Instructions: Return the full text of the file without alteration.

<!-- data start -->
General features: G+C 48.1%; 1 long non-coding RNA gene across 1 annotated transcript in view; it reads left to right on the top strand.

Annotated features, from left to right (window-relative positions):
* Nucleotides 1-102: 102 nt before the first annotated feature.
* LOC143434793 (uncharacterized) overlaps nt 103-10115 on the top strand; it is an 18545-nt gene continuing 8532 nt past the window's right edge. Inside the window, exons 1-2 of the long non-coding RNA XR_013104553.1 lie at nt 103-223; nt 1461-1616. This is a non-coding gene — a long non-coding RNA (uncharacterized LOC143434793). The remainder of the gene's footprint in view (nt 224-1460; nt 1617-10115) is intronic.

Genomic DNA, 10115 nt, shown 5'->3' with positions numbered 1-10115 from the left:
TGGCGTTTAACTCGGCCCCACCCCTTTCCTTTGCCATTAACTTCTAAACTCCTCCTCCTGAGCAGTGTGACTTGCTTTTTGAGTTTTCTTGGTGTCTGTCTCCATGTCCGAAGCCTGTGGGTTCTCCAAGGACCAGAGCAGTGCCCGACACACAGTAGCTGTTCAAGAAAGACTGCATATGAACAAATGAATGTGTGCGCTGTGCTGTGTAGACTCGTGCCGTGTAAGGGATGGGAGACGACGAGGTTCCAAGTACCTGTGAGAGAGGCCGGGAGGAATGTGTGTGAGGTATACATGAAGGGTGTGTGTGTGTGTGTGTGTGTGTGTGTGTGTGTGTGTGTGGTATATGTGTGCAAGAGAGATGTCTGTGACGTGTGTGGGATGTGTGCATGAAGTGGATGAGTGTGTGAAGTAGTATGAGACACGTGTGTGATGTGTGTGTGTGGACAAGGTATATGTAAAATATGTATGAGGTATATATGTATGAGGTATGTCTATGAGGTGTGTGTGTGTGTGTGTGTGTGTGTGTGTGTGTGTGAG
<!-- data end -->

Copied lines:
General features: G+C 48.1%; 1 long non-coding RNA gene across 1 annotated transcript in view; it reads left to right on the top strand.

Annotated features, from left to right (window-relative positions):
* Nucleotides 1-102: 102 nt before the first annotated feature.
* LOC143434793 (uncharacterized) overlaps nt 103-10115 on the top strand; it is an 18545-nt gene continuing 8532 nt past the window's right edge. Inside the window, exons 1-2 of the long non-coding RNA XR_013104553.1 lie at nt 103-223; nt 1461-1616. This is a non-coding gene — a long non-coding RNA (uncharacterized LOC143434793). The remainder of the gene's footprint in view (nt 224-1460; nt 1617-10115) is intronic.

Genomic DNA, 10115 nt, shown 5'->3' with positions numbered 1-10115 from the left:
TGGCGTTTAACTCGGCCCCACCCCTTTCCTTTGCCATTAACTTCTAAACTCCTCCTCCTGAGCAGTGTGACTTGCTTTTTGAGTTTTCTTGGTGTCTGTCTCCATGTCCGAAGCCTGTGGGTTCTCCAAGGACCAGAGCAGTGCCCGACACACAGTAGCTGTTCAAGAAAGACTGCATATGAACAAATGAATGTGTGCGCTGTGCTGTGTAGACTCGTGCCGTGTAAGGGATGGGAGACGACGAGGTTCCAAGTACCTGTGAGAGAGGCCGGGAGGAATGTGTGTGAGGTATACATGAAGGGTGTGTGTGTGTGTGTGTGTGTGTGTGTGTGTGTGTGTGTGGTATATGTGTGCAAGAGAGATGTCTGTGACGTGTGTGGGATGTGTGCATGAAGTGGATGAGTGTGTGAAGTAGTATGAGACACGTGTGTGATGTGTGTGTGTGGACAAGGTATATGTAAAATATGTATGAGGTATATATGTATGAGGTATGTCTATGAGGTGTGTGTGTGTGTGTGTGTGTGTGTGTGTGTGTGTGAG